Somewhere recently I heard the term “The Facebook Lie”, which refers to the lies we tell on Facebook about our lives: the glowing portraits of a healthily functioning family at play, the hilarious things that we say to each other on a daily basis, the delicious meals, the serene setting in which we live. It’s not that those things individually are not true, but the overall picture we paint is a false one. Our lives are not living Norman Rockwell or Thomas Kinkade paintings. Where are the arguments, the tears, the yelling, the mess? It’s one sided. I’ve thought more than once that maybe I should record some of those messy, ugly times with stylized Instagram photos and gritty Facebook statuses. I haven’t done that yet, except in what follows I guess.
I went to bed quite late last night. I knew it was a bad idea and all that prevented me from going to sleep was mindless browsing of the internet and hitting “refresh.” My body was tired, but I just didn’t want to go to sleep yet. I guess I did eventually watch a movie, but still, not a good reason to stay up these days.
Dixie was in Calgary for the week and I chatted with her a bit toward the end of the evening. I said, “I shouldn’t have stayed up so late. Now I’ll be grumpy with the kids tomorrow and generally useless.”
And so it was.
I turned my light off at about 12:15 or 12:30, about two hours later than we normally do. There was no school today, so I let the kids stay up a little later on the assumption that they would sleep in. They did a little, but not much. I was woken up at 7:39 by Olivia’s tapping on the railing of her bunk bed. That’s about 40 minutes later than I normally get up, it wasn’t enough to make up for the late night and I couldn’t get back to sleep.
Until about mid-afternoon, it was one of those days in which I repeatedly wished I had a “RESTART” button I could press to have a second (or third or fourth) go at the day. I was tired and didn’t feel like doing what the kids wanted to do (“The Game of Life”? Really?) and I was edgy. I’d snap at the kids, show them very little mercy (in other words: wouldn’t let them be kids), raised my voice in irritation and anger. Of course, they were the problem. My day would be much better if they would just stop…being them.
Later on the day I reflected on this. The problem wasn’t the kids. I mean, they had their moments of fighting, loudness, rudeness, disobedience and poor listening, but that’s not unusual. They’re kids, after all. The problem was me. I was cranky, I was on edge, I was impatient, which meant that I reacted where I didn’t need to react and, worse, I would set both them and myself up for further failure. One of them does something that isn’t wrong in itself, but it really bugs me because I’m tired, so I tell that one to stop it. They do it again and so I get angry with them for disobeying me. And things escalate. My crankiness leads me to set up unreasonable and unnecessary expectations for my children, which leads to further crankiness when those expectations are inevitably not met.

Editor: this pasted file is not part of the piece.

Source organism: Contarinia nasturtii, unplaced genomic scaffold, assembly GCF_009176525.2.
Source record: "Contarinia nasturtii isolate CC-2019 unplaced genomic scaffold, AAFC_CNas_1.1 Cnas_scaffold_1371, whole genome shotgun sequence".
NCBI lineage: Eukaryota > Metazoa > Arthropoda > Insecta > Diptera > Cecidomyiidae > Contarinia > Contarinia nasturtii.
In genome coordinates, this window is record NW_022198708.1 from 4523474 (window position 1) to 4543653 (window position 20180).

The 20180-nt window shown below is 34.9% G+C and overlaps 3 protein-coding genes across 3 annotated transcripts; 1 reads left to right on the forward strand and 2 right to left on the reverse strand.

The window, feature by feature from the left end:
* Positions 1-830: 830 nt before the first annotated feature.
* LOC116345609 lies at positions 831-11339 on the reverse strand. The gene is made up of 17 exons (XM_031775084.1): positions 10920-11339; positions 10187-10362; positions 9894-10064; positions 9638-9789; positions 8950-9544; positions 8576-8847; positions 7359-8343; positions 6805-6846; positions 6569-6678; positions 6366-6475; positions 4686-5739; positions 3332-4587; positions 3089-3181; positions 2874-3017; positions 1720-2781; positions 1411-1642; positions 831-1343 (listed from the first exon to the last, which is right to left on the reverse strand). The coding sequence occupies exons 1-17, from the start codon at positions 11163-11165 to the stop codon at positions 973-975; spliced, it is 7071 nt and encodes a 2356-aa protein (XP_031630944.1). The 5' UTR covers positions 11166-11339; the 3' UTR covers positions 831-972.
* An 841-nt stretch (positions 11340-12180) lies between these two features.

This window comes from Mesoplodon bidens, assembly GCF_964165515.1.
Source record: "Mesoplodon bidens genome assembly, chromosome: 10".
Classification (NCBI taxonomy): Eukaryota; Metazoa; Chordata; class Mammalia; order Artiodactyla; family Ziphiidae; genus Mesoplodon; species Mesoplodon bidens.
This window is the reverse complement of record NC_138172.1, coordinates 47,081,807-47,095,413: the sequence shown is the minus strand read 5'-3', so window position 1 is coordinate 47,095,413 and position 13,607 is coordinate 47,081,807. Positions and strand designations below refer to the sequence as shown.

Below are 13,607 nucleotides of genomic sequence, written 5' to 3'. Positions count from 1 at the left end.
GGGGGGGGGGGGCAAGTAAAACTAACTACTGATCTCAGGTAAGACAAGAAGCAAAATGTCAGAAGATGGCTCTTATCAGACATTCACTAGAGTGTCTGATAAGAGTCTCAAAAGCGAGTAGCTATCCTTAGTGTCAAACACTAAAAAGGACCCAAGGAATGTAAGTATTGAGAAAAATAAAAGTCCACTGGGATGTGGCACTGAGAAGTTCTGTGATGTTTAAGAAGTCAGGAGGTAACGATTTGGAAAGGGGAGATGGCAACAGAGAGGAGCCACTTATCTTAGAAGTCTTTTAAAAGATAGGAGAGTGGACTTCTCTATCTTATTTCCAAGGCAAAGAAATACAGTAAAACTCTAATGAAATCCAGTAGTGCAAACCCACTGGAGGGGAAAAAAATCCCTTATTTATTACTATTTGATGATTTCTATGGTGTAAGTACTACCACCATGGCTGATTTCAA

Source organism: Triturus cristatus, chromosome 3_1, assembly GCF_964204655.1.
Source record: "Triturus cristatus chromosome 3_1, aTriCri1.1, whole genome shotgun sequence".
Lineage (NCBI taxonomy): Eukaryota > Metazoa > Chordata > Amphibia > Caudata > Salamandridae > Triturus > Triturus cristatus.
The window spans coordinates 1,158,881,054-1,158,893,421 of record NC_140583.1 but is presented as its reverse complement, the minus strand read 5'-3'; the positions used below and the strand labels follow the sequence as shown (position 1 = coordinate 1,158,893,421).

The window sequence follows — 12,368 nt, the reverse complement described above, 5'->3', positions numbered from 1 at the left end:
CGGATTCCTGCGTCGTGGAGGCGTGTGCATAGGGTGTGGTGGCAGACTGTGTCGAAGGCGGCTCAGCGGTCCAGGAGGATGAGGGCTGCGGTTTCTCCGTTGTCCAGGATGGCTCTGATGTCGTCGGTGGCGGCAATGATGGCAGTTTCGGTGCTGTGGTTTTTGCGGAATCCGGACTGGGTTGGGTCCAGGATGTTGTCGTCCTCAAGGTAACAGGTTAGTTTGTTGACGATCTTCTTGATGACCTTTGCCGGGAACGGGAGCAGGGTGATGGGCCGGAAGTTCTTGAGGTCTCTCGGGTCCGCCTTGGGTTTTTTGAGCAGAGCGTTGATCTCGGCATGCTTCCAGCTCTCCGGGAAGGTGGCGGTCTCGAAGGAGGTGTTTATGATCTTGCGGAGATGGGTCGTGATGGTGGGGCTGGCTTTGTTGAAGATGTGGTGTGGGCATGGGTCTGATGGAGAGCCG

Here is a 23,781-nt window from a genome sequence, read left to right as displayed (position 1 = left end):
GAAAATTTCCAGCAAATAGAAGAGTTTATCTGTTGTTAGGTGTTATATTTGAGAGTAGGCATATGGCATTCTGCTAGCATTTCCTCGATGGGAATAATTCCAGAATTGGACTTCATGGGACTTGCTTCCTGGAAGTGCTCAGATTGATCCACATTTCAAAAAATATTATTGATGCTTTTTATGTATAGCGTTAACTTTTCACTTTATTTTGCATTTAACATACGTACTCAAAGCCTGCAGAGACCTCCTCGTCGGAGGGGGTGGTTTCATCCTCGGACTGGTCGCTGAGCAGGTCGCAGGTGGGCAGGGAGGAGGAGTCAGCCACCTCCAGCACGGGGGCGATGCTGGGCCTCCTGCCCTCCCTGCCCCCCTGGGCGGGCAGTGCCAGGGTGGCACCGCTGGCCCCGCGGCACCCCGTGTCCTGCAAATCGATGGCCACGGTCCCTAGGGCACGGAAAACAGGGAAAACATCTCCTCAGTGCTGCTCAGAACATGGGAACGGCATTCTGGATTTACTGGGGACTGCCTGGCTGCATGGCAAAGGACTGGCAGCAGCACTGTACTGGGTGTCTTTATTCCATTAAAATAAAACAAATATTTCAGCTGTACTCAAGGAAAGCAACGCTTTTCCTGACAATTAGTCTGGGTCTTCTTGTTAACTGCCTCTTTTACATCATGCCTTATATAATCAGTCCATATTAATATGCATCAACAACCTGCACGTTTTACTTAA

I attempted a couple of restarts today. I walked the few hundred yards to the mailbox and back, in hopes that the blue skies and fresh winter air would brighten my mood. It only worked for a couple of minutes. I tried napping after lunch but was woken twice by the kids right at that moment of transition between wakefulness and sleep. Then I just laid there restlessly for a while, unable to get back to that transition point. Later, at Madeline’s request, we went out for a walk. Luke and Olivia didn’t want to go outside initially, but pretty soon they were having some fun sliding down some piles of snow-covered dirt in the yard. They wanted to stay outside, but none of us (except Olivia) were dressed properly and I, being grumpy and the attempt at revival failing miserably, wanted to go back inside.
I hate those kinds of days. I loathe myself as a father on those days. And that loathing feeds my crankiness. I feel much regret on those days, cycling through failure and regret, failure and regret, failure and regret. And then I experience low levels of anxiety about alienating my kids, so I give them big hugs and tell them I love them and that I sometimes have grumpy days and that today is one of them. Moments later I’m likely to be Unreasonably Grumpy Dad again. Failure, regret, reconciliation attempt, failure, regret…
But you know what’s crazy (and this is perhaps what I should really take away from the day)? The kids are unfazed. They know their dad. They know I have grumpy days, and they are always forgiving. At lunch I apologized for my grumpiness. I asked them if they would forgive me. Luke said, “I’ll always forgive you, dad!”
What a gift! What a gift! It encourages me and it shames me.
It’s difficult to forgive myself on these days, to do that thing that seems to come so naturally to my own children. Is it possible give ourselves as parents the room to be who we are on these days without also justifying the way we are? Our kids seem to give us that room, but we are left only with regret.
Jesus seemed to think we had quite a lot to learn from children. I think he was onto something.
The afternoon was salvaged with pop, a big bowl of popcorn, Indiana Jones and the Last Crusade, and the kids with me on the couch, Luke snuggled up under my arm.